disagree.
    An inherent characteristic of a formulation can be
    part of the prior art in an obviousness analysis even if the
    inherent characteristic was unrecognized or unappreciated
    by a skilled artisan. See In re Kao, 639 F.3d 1057,
    1070 (Fed. Cir. 2011). But, inherency “may not be established
    by probabilities or possibilities.” Par Pharm., 773
    F.3d at 1195 (quoting In re Oelrich, 666 F.2d 578, 581
    (CCPA 1981)). “The mere fact that a certain thing may
    result from a given set of circumstances is not sufficient.”
    Id. (citing In re Rijckaert, 9 F.3d 1531, 1533–34 (Fed. Cir.
    1993); Oelrich, 666 F.2d at 581 (“[M]ere recitation of a
    newly discovered function or property, inherently possessed
    by things in the prior art, does not distinguish a
    claim drawn to those things from the prior art.”); In re
    Shetty, 566 F.2d 81, 86 (CCPA 1977) (“[T]he inherency of
    an advantage and its obviousness are entirely different
    questions. . . . Obviousness cannot be predicated on what
    is unknown.” (quoting In re Spormann, 363 F.2d 444, 448
    (CCPA 1966))).

    Footnote 9 delves into waiver:

    Custopharm, however, did not respond to Endo’s contention
    that Custopharm waived this argument by failing to
    raise it before the district court. We agree with Endo. In
    its reply brief, Custopharm argued that Helsinn
    Healthcare S.A. v. Teva Pharmaceuticals USA, Inc., is a
    pertinent intervening case, but did not explain how it is
    an intervening change in law to the inherency doctrine,
    especially given that it is an on-sale bar case. 855 F.3d
    1356 (Fed. Cir. 2017).

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  • 合計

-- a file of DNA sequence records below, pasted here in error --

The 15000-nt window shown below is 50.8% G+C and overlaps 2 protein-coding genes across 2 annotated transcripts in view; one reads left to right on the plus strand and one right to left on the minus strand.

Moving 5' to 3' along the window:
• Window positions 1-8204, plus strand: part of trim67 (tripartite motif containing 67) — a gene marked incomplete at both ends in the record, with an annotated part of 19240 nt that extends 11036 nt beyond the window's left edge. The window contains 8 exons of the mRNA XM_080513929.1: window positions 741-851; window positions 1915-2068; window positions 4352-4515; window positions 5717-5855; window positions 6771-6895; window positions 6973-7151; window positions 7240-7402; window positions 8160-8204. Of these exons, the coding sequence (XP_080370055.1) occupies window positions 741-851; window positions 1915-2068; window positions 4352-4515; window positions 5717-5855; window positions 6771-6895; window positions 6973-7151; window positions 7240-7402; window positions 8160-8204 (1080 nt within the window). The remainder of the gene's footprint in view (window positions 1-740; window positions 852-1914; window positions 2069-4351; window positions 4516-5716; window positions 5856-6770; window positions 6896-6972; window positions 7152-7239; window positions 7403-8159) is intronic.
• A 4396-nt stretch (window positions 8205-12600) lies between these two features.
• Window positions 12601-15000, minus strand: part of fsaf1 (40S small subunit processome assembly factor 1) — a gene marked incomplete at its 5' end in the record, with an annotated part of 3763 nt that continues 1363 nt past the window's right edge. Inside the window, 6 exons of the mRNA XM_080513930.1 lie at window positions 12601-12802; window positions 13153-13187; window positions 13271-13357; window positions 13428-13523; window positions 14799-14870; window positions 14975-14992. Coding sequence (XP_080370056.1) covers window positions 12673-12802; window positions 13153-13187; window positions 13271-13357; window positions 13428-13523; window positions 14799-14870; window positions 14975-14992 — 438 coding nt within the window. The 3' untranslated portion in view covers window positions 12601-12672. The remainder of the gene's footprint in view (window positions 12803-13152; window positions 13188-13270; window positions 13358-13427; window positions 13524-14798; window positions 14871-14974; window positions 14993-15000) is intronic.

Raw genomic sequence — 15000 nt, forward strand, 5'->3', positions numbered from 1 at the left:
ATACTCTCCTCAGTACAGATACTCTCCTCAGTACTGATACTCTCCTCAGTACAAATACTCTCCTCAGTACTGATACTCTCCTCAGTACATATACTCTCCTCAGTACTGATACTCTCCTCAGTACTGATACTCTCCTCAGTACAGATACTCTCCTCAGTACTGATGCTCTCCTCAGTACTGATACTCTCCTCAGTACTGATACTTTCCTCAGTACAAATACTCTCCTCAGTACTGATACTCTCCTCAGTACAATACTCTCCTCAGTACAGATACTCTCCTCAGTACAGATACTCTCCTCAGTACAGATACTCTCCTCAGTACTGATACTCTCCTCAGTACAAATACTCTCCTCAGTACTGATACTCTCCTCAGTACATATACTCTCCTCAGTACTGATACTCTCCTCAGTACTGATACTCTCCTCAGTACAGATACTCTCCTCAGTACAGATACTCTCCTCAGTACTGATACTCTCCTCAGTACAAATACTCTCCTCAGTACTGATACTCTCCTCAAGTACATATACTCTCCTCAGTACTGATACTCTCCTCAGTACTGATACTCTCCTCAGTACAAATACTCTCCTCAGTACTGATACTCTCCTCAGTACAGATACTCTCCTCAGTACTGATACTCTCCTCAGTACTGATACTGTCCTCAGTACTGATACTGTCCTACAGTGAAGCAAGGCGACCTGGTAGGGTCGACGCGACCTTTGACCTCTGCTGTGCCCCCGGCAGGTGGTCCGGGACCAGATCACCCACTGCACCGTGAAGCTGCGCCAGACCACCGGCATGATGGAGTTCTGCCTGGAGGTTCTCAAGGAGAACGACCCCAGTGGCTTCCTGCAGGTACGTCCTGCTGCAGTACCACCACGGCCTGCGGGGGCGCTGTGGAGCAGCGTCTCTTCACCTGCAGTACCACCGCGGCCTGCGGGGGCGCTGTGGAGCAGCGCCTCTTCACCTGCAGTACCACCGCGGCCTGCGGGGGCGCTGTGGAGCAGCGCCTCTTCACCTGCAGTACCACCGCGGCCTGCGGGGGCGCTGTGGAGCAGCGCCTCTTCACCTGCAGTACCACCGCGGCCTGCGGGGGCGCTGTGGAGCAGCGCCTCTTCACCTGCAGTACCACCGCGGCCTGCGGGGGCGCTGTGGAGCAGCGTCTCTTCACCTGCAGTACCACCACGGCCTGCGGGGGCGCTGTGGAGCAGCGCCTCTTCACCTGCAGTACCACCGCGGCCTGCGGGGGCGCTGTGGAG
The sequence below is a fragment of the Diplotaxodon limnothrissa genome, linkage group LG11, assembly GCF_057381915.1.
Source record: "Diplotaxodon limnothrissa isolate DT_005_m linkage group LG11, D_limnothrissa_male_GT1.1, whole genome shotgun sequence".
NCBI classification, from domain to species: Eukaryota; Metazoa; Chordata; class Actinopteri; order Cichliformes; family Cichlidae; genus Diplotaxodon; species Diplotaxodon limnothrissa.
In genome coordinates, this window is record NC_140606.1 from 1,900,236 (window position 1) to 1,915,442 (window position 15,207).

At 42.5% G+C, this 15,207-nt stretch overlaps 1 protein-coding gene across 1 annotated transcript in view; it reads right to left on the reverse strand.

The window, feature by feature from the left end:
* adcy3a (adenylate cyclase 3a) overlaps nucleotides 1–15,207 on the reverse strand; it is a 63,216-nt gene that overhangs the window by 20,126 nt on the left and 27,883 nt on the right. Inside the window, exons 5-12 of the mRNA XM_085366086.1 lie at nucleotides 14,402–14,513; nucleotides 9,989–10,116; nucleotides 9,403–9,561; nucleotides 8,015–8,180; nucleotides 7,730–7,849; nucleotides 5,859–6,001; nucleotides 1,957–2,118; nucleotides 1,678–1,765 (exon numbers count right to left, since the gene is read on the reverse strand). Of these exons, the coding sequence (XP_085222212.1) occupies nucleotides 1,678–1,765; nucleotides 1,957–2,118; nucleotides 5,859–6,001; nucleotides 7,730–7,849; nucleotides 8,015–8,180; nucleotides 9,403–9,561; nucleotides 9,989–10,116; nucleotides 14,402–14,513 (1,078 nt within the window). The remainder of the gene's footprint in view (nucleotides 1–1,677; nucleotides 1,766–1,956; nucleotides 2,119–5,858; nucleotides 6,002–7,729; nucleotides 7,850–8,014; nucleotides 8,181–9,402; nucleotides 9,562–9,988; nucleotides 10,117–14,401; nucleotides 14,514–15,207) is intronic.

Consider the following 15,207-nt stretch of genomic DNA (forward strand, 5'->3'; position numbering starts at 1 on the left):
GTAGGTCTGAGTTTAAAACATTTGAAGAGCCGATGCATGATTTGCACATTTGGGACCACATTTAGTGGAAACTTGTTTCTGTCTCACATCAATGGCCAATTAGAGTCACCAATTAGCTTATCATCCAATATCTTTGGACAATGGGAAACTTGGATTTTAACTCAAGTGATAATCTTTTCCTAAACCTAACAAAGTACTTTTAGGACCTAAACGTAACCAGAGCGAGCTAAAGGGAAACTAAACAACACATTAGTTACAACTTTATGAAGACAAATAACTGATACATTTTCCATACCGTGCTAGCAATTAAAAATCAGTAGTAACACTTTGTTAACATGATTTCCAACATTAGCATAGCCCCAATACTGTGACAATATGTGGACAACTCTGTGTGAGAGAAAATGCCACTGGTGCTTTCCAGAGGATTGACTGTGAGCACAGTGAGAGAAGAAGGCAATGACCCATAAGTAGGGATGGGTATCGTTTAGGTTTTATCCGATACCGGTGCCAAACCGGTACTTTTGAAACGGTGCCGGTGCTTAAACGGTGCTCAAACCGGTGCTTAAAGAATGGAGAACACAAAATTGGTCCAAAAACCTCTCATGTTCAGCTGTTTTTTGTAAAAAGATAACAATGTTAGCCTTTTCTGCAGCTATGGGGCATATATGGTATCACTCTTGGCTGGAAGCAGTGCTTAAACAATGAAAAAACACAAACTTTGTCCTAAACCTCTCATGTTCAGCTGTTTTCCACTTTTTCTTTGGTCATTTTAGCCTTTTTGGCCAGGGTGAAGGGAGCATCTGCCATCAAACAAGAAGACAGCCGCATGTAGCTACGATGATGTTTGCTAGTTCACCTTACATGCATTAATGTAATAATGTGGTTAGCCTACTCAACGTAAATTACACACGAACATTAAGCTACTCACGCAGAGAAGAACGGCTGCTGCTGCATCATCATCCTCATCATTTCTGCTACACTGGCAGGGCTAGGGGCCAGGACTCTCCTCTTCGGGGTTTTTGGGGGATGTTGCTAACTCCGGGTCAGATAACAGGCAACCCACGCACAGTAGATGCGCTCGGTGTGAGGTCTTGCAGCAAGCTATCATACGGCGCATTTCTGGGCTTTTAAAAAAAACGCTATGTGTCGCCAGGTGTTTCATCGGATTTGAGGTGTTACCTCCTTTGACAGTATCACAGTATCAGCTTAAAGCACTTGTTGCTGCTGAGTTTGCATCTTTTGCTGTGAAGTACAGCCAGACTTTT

目次はこちら

    合計

    (SUM):合計
    $$ The summed peak shows the ion peak which will actually be observed. / 合計ピークは、実際に測定されるイオンピークを示す。(USP8283628)

    $$ At each pixel on the detector array, the intensities from the overlapping, coded images are summed. / 検出器アレイ上の各ピクセルで、オーバラップするコード化画像からの輝度が合計される。(USP8068680)

    $$ Reaction torque is the sum of the torques input to and output from the variator. / 反力トルクは変動器に対して入出力するトルクの合計である。(USP7625309)

    $$ The adder (3104) sums these maximum values from each channel. / 加算器(3104)は各チャネルからのこれらの最大値を合計する。(USP7577260)

    $$ Similarly, the free energy, G, is also the sum of all individual contributions: / 同様に、自由エネルギーGもまた、全ての個々の貢献の合計である。(USP7053975)

    (TOTAL):総計・総額・総量
    $$ This pad has a total of 46 studs. / このパッドは合計で46個のスタッドを有する。(USP8201751)

    $$ A total of 262,144 colours shades are possible. / 合計で262,144の色調が可能である。(USP6611142)

    $$ This uses in total only αB units of bandwidth (α=parity information overhead>1). / これは、合計で帯域幅のαBユニットを使用する(α=パリティ情報オーバヘッド>1)。(USP6553020)

    $$ The total amount of water (including that originating from the sponge) was 89.2 g. / 水の合計量(スポンジからの水を含む)は89.2gであった。(USP6548730)

    $$ Total network interference for the solution extracted at each iteration is shown. / 各反復において抽出された解に対する合計のネットワーク干渉が示されている。(USP6539228)

    $$ Instead of sending the new payment increment, the total sum of all payments ever sent to the broadcaster is transmitted over-air. (USP4802215)

    $$ In addition, the read and write operations after each instruction increase the total time needed to produce the full 32-bit quotient. (USP5748518)

    $$ The total time for execution is the length of time that the longest branch takes to execute. (USP6691301)

    $$ Four tests are required per row, thus the total time to test the array becomes 64 μs. (USP5500823)

    (STACK)
    $$ In some tests successful joints have been achieved in a stack thickness of 8 mm. / いくつかの試験では、合計の厚さが8mmの積層シートの締結に成功している。(USP8070406)